The Internet and TV media are having fun about the “dangers” of the “New Car Smell” which subliminally lures the buyer even of a used car to be more prone to opt for the vehicle. The new car smell, which becomes especially pungent after the car has been sitting in the sun for a few hours, is partly the pungent odor of phthalates along with many other chemicals volatilizing in the closed environment of the vehicle.

It is not so humorous when you consider the chemicals are inhaled and added to the many toxic volatile chemicals in your environment including your home, your office and your yard. In fact, I wrote a book about it, A Consumer’s Dictionary of Household, Yard and Office Chemicals first published by Crown in 1992 and now available as an updated E-book.

Phthalates, derived from the organic chemical phthalic acid, include a large group of chemicals. World production of phthalates is estimated to be several million tons a year. . Phthalate compounds are used in just about every major product category including cosmetics, construction, automotive, household, apparel, toys packaging and medicinal material. You undoubtedly have phthalates in your body. The US Centers for Disease Control and Prevention has detected phthalates in the urine of every Americans tested. Minute levels of phthalates used in toys, building materials, drug capsules, cosmetics and perfumes, have been statistically linked to sperm damage in men and genital changes, asthma and allergies in children. .Recent observations indicate some phthalates may be mutagenic, and cancer-causing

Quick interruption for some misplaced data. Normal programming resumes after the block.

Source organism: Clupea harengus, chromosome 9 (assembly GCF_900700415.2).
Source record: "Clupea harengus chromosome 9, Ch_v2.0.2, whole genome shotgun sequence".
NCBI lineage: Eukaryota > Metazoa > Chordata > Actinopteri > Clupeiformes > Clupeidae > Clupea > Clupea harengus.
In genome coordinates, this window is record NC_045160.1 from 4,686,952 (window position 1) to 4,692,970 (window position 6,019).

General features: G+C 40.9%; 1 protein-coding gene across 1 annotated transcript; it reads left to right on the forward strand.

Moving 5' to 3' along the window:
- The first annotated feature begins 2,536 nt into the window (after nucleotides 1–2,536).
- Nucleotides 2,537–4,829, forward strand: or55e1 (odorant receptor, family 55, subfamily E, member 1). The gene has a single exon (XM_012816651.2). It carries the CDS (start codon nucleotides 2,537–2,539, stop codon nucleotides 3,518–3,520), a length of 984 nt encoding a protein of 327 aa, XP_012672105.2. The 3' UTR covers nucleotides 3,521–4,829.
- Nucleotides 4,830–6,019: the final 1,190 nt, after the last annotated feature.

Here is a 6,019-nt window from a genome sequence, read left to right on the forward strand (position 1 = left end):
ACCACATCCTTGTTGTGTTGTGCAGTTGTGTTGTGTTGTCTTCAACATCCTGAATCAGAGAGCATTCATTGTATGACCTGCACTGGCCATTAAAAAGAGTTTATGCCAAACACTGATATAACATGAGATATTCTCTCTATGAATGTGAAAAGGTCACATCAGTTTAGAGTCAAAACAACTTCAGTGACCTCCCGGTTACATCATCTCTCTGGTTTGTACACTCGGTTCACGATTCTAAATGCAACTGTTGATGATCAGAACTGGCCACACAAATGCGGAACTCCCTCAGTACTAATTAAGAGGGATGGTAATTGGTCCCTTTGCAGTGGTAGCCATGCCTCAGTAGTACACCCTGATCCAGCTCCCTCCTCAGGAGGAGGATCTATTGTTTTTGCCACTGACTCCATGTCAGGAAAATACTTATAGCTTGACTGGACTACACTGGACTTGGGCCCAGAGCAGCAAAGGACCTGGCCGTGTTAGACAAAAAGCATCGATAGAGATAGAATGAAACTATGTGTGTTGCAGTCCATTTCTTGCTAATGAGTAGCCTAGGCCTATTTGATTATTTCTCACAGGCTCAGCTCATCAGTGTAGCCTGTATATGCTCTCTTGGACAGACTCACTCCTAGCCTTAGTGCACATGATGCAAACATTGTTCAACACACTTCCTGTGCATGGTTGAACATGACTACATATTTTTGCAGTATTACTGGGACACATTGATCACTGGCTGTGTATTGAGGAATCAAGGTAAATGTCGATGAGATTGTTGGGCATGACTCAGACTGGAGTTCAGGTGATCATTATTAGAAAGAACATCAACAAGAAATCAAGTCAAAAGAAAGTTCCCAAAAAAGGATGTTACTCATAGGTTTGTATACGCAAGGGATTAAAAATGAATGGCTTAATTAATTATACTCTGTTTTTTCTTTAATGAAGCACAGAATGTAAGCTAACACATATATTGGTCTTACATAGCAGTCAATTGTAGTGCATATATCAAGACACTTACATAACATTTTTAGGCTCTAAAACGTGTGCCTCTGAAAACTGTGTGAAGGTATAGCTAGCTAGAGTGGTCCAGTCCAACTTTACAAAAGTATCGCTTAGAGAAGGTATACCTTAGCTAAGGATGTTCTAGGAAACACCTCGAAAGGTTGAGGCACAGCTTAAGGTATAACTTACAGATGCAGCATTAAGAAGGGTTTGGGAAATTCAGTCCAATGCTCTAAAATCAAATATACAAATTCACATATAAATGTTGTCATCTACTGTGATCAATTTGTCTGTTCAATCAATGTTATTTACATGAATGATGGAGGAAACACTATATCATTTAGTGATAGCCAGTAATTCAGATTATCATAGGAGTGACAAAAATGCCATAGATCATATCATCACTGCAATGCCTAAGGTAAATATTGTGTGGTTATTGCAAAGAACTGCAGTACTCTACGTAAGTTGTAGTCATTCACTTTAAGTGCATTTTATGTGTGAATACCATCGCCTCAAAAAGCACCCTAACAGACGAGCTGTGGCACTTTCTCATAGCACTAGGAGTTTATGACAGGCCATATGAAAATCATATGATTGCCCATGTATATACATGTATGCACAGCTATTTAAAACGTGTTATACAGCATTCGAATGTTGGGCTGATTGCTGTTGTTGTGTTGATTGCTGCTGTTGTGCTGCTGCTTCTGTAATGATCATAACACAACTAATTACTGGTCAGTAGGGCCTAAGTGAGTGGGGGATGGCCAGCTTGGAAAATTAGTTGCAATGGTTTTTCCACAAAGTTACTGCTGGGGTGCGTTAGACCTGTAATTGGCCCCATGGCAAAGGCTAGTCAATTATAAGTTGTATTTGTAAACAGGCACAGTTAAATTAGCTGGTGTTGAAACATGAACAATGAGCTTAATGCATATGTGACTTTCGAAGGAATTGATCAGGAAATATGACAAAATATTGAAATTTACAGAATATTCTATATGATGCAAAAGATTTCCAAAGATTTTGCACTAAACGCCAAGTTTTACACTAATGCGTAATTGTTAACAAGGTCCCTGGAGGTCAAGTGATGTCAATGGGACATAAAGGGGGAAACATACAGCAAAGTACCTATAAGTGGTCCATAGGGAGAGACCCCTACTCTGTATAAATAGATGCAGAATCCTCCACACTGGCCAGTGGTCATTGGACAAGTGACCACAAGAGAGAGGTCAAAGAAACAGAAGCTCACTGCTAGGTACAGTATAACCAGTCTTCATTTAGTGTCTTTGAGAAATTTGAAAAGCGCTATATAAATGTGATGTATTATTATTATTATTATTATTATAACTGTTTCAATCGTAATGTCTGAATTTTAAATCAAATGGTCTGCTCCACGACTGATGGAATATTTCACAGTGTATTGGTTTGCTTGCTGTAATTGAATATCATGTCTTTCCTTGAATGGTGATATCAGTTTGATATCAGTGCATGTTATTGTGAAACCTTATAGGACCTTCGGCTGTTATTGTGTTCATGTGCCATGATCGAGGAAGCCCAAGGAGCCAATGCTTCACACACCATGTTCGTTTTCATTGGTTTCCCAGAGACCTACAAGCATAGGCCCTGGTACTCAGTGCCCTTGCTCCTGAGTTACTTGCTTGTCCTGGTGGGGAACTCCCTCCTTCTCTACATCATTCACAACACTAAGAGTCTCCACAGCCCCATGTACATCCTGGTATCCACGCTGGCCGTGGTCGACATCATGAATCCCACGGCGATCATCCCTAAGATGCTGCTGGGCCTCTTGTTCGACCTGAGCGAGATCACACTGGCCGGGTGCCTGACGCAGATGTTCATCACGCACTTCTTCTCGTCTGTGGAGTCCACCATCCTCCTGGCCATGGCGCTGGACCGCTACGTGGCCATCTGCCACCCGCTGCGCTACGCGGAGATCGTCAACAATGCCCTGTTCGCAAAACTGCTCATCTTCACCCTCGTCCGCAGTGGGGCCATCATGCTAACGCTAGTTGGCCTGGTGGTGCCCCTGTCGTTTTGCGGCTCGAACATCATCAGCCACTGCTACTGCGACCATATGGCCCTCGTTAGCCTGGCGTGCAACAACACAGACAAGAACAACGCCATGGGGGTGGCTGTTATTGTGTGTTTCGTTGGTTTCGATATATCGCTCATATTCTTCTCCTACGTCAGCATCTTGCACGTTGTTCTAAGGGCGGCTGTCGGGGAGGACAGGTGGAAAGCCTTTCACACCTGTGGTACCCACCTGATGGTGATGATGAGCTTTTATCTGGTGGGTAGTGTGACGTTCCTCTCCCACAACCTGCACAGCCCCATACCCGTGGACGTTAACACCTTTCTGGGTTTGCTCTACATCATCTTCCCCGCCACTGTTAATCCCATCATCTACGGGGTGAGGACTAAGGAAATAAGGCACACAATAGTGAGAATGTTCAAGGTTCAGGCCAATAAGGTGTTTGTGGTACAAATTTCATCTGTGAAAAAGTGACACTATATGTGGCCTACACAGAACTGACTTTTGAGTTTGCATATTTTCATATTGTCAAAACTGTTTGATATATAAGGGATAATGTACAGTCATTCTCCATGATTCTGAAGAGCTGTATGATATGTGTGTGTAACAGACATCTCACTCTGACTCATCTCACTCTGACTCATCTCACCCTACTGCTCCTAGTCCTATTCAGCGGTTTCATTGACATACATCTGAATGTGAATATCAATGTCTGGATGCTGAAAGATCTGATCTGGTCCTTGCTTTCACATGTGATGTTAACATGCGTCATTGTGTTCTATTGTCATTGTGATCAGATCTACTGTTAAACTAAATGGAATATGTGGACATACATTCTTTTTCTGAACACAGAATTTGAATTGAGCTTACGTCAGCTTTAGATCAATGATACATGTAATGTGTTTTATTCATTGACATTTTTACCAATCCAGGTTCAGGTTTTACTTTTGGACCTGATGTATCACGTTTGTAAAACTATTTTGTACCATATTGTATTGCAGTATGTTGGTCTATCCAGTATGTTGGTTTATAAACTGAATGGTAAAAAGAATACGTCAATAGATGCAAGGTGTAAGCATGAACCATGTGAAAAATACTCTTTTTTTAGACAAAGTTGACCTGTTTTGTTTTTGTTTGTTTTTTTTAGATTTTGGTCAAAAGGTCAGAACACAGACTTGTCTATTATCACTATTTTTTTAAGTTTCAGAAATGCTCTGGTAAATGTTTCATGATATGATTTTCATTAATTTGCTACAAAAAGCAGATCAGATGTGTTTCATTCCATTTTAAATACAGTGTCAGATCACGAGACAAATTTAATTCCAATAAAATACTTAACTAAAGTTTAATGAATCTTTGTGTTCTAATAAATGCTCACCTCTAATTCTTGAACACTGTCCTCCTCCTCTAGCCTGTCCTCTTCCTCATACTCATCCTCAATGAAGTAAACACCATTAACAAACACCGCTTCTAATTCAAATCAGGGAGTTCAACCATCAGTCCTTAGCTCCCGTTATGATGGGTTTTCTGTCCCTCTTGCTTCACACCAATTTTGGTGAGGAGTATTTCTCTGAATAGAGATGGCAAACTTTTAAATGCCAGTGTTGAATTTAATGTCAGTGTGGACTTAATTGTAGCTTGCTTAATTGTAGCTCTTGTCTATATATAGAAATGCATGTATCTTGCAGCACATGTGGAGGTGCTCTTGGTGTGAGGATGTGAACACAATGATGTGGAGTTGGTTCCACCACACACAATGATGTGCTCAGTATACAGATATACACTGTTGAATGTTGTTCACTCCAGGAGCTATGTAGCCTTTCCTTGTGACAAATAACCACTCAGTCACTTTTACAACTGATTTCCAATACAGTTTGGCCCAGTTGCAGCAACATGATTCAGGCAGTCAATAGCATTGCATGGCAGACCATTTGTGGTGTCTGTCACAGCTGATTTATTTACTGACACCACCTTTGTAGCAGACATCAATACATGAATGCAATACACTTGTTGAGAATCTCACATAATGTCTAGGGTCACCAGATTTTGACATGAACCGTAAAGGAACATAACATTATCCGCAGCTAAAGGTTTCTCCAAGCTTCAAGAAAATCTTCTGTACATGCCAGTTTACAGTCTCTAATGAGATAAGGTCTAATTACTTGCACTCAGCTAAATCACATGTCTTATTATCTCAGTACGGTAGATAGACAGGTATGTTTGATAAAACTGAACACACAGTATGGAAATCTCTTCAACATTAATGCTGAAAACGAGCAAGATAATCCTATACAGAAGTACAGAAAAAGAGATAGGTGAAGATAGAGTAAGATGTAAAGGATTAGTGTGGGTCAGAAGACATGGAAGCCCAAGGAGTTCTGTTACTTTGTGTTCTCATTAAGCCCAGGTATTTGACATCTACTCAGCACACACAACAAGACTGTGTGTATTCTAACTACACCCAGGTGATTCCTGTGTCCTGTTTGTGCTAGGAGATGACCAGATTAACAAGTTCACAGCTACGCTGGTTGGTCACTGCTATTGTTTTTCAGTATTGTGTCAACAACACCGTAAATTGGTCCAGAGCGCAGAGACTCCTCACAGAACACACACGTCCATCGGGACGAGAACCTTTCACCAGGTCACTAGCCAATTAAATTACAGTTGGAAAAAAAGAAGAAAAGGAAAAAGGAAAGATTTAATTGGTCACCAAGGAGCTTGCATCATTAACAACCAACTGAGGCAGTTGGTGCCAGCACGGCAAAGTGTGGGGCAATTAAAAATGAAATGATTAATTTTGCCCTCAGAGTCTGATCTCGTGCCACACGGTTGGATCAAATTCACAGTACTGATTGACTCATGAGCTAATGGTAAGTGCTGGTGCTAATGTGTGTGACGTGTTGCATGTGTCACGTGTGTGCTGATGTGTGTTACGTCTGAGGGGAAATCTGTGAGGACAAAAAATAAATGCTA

In 2004, the European Union banned phthalates in nailpolish. The FDA said in 2004 that phthalates are safe for humans in the amounts to which we are exposed. In 2008, The National Research Council (NRC) launched a project funded by the Environmental Protection Agency (EPA) to investigate the potential health effects of phthlates including accumulative risks

Cynics say there are so many reports of minute amount of toxins and there is really nothing to worry about. It’s the dose that counts. But I always say tell me how much of a carcinogen causes cancer and what is the effect of the chemicals around us, in us and on us?, Here’s a pertinent quote, I believe, from my A Consumer’s Dictionary of Household, Yard and Office Chemicals by Devra Davis, PhD, MPH, Director, Center for Environmental Oncology, University of Pittsburgh Cancer Institute, Pittsburgh, PA, At the Annual Conference of the American Medical Writers Association in 2005. She said among the reasons scientists believe in environmental causes of cancer:

  • Fewer than 1 in 10 cases of breast cancer occur in women born with genetic defects. The others are believed to be environmental.
  • The cancer risk for adopted children reflects their adoptive parents, not their biologic parents.
  • Fewer than half of identical twins get the same cancer.
  • Rates of cancer are higher for people employed outside the home.
  • The cancer risk for immigrants changes to that of their new country.
  • The majority of cancer cases have no known risk factors.
  • Disease is more aggressive in women with higher residues of toxins in their blood.

Manufacturers say there is no reliable evidence that phthalates cause any health problems. Newly identified markers are providing a better indication of our exposure to phthalates. So next time you sniff at the potential of adverse effects of the “New Car Scent” don’t laugh. That new car smell, which becomes especially noticeable after the car has been sitting in the sun for a few hours, is partly the pungent odor of phthalates volatilizing and many other chemicals floating around the enclosed environment of your car, especially if the temperature is high.